Referring now to FIG. 6, a preferred embodiment of a finger cot 50 is illustrated. Similar to the surgical glove described above, the finger cot 50 includes an inner layer, an outer layer 54, an impermeable seal 56 between the inner and outer layers, and a layer of antimicrobial solution (thickness as described above) disposed between the layers. (It should be noted that a sectional view of the sidewall of the finger cot would look substantially similar to FIG. 5). The preferred materials for use as the layers and antimicrobial solution discussed above in connection with surgical gloves also apply to the finger cot 50.
Since finger cots are conventionally used for procedures such as rectal or vaginal examinations, it is desirable to seal the inner layer 52 and outer layer 54 together at a plurality of points to reduce the likelihood of disassembly during use. In the embodiment shown, the finger cot 50 is heat stamped with several circular lines 60, compartmentalizing the finger cot into isolated sections 61. As with the condom described above, this embodiment prevents the antimicrobial solution from accumulating at the base of the finger cot during use.
The following experiment was designed to demonstrate the capillary coupling force exerted by a liquid layer between two latex surfaces as a function of the thickness of the liquid layer. This was accomplished by measuring the average failure load ("AFL") in g/cm2, between two glass carriers coated with vulcanized latex, having a fluid layer of varying thickness therebetween.
FIG. 7 illustrates the apparatus used in the experiment. Two pieces of latex material 104 and 106 were glued onto the surface of two glass carriers 100 and 102, respectively. The pieces of latex were obtained from Travenol Triflex Sterile Latex Surgeons Gloves, size 8.5, in which powder had been removed by washing three times in 2 liters aqua bidet. The latex layers 104 and 106 were each 0.18 mm thick, while each glass carrier 100 and 102 was 6 mm thick.
Glass carrier 100 was mechanically connected to a micrometer 108 with 0.01 mm resolution. The glass carriers were kept in substantially parallel alignment during movement. The micrometer 108 was driven by a stepping motor 110 at a rate of 1 mm/min.
Glass carrier 102 was preweighted with 300 g and connected to a rapidly indicating electronic balance 112. The contact area between the two carriers 100 and 102 was 2 in2 (˜25.81 cm2).
Volumes ranging from 10 μl to 500 μl of colored bactericidal fluid 114, were pipetted onto the surface of carrier 102, and carrier 100 was lowered until the liquid 114 covered the entire contact area.
Carrier 100 was then lifted at a constant time rate by the stepper motor 110 via the micrometer 108. The maximum decrease in weight, indicated by the electronic balance 112, was reached shortly before rupture of the liquid layer 114 and noted.
Each experiment for a specific liquid volume was repeated seven times.
The results of the experiment are shown in Table 1 and FIG. 8. The maximum AFL was reached at a liquid volume of around 100 μl (˜0.039 mm fluid layer thickness). The AFL approached zero at volumes above 300 μl (˜0.116 mm thick).
For comparison, the last column of Table 1 gives the required liquid volume, corresponding to the given liquid layer thickness, for a glove size 8.5 (surface area ˜650 cm2). Thus, for example, to obtain a fluid layer thickness of 0.039 mm between two size 8.5 gloves would require a fluid volume of about 2.518 ml.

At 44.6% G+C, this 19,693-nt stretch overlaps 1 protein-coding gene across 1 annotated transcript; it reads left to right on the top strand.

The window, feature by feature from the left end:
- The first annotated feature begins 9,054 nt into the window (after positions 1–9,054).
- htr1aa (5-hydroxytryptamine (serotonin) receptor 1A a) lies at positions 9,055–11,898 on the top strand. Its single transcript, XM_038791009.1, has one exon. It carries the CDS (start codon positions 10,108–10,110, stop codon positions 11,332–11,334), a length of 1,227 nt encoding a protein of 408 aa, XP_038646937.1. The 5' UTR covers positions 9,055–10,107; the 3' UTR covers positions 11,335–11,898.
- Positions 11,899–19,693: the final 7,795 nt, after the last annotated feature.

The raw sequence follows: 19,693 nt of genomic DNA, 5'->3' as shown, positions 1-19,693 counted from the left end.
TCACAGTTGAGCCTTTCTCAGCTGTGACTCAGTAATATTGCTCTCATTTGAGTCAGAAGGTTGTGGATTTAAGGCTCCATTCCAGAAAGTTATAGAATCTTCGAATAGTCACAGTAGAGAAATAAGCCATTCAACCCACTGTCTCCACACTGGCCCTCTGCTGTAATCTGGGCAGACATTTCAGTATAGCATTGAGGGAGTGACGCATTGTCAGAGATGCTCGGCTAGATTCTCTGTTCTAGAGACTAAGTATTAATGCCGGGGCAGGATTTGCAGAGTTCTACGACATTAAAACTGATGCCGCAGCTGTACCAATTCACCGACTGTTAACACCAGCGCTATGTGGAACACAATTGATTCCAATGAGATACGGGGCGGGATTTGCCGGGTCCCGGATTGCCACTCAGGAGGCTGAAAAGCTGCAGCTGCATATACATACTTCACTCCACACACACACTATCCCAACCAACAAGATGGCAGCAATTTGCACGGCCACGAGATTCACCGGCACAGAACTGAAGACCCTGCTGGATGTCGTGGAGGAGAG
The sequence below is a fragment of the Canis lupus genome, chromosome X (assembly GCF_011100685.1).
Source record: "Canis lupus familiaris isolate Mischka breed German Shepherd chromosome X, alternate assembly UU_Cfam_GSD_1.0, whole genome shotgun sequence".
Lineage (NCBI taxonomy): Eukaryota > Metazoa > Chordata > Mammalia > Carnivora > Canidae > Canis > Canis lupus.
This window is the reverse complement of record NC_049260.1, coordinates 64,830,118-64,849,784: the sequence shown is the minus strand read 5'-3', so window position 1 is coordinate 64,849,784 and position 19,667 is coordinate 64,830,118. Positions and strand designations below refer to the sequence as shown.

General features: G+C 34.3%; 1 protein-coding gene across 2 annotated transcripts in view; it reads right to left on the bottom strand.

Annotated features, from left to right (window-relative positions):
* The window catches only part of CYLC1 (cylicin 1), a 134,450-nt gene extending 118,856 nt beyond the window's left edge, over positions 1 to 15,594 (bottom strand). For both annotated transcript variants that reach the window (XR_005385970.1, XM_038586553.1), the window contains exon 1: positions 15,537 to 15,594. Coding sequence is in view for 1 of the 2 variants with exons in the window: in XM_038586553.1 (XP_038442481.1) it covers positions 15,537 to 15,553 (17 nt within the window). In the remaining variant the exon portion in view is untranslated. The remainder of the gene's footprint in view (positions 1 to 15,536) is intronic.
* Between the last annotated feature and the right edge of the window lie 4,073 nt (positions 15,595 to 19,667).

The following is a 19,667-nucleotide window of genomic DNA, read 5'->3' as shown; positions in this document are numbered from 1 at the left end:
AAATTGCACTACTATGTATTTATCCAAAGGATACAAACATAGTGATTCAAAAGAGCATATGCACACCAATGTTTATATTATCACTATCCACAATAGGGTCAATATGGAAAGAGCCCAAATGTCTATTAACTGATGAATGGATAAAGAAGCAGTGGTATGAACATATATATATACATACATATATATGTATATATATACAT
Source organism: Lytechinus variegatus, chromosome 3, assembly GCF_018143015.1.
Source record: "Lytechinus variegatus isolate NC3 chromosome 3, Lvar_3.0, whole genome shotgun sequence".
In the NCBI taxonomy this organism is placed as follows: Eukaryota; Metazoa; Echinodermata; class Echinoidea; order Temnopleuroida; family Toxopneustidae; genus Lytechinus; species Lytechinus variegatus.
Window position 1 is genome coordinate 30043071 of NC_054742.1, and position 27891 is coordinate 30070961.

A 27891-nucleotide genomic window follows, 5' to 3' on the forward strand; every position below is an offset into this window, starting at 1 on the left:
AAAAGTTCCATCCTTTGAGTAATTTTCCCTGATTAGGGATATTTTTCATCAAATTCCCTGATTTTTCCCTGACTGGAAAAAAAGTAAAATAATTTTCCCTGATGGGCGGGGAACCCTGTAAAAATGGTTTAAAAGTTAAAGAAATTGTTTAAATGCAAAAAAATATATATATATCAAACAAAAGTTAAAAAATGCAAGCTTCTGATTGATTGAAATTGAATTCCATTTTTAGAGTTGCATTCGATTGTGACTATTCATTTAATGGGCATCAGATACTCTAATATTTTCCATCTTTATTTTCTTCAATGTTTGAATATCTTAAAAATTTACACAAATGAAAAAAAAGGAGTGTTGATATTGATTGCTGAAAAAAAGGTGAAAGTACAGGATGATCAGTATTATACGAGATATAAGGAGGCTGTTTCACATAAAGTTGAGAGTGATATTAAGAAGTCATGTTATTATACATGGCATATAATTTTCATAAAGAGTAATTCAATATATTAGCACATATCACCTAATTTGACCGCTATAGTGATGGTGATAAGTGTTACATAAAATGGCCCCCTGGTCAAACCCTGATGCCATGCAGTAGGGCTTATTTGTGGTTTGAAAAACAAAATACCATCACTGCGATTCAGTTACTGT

TABLE 1__________________________________________________________________________ DISTANCE EQUIVALENT BETWEEN CARRIERS AVERAGE LIQUID VOLUMELIQUID (LIQUID LAYER FAILURE LOAD FOR GLOVEVOLUME (μl) THICKNESS) (mm) (g/cm2) (ml/650 cm2)__________________________________________________________________________10 0.004 0.000 0.25215 0.006 0.000 0.37820 0.008 0.000 0.50425 0.010 0.697 0.63030 0.012 0.969 0.75635 0.014 1.124 0.88140 0.015 1.434 1.00745 0.017 1.860 1.13350 0.019 2.402 1.25955 0.021 2.867 1.38560 0.023 3.371 1.51165 0.025 3.487 1.63770 0.027 3.681 1.76375 0.029 3.952 1.88980 0.031 4.184 2.01585 0.033 4.339 2.14190 0.035 4.456 2.26795 0.037 4.494 2.392100 0.039 4.611 2.518125 0.048 3.719 3.148150 0.058 2.751 3.778175 0.068 1.860 4.407200 0.077 1.162 5.037225 0.087 0.814 5.666250 0.097 0.504 6.296275 0.107 0.310 6.926300 0.116 0.116 7.555350 0.136 0.000 8.814400 0.155 0.000 10.074450 0.174 0.000 11.333500 0.194 0.000 12.592__________________________________________________________________________
The instant invention has been disclosed in connection with specific embodiments. However, it will be apparent to those skilled in the art that variations from the illustrated embodiments may be undertaken without departing the spirit and scope of the invention. For example, in connection with jobs where it is required that gloves be discarded after a certain amount of use, e.g. four hours, an absorption indicating substance might be placed between the glove layers to, e.g., change colors upon a certain degree of absorption.
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|U.S. Classification||264/46.5, 264/307, 264/54, 264/308, 264/301, 264/305, 264/300|
|International Classification||A41D19/00, A61B19/04, A61F6/04|
|Cooperative Classification||A61F6/04, A61B42/00, A41D19/0058, A61F2006/043, A41D19/0096|
|European Classification||A61F6/04, A41D19/00P2, A61B19/04, A41D19/00P10R|
|Oct 1, 1993||AS||Assignment|
Owner name: BOARD OF REGENTS, THE UNVERSITY OF TEXAS SYSTEM, T
Free format text: ASSIGNMENT OF ASSIGNORS INTEREST;ASSIGNOR:FUCHS, INGBERT E.;REEL/FRAME:006854/0135
Effective date: 19930920
|Aug 17, 1999||REMI||Maintenance fee reminder mailed|
|Jan 23, 2000||LAPS||Lapse for failure to pay maintenance fees|
|Apr 4, 2000||FP||Expired due to failure to pay maintenance fee|
Effective date: 20000123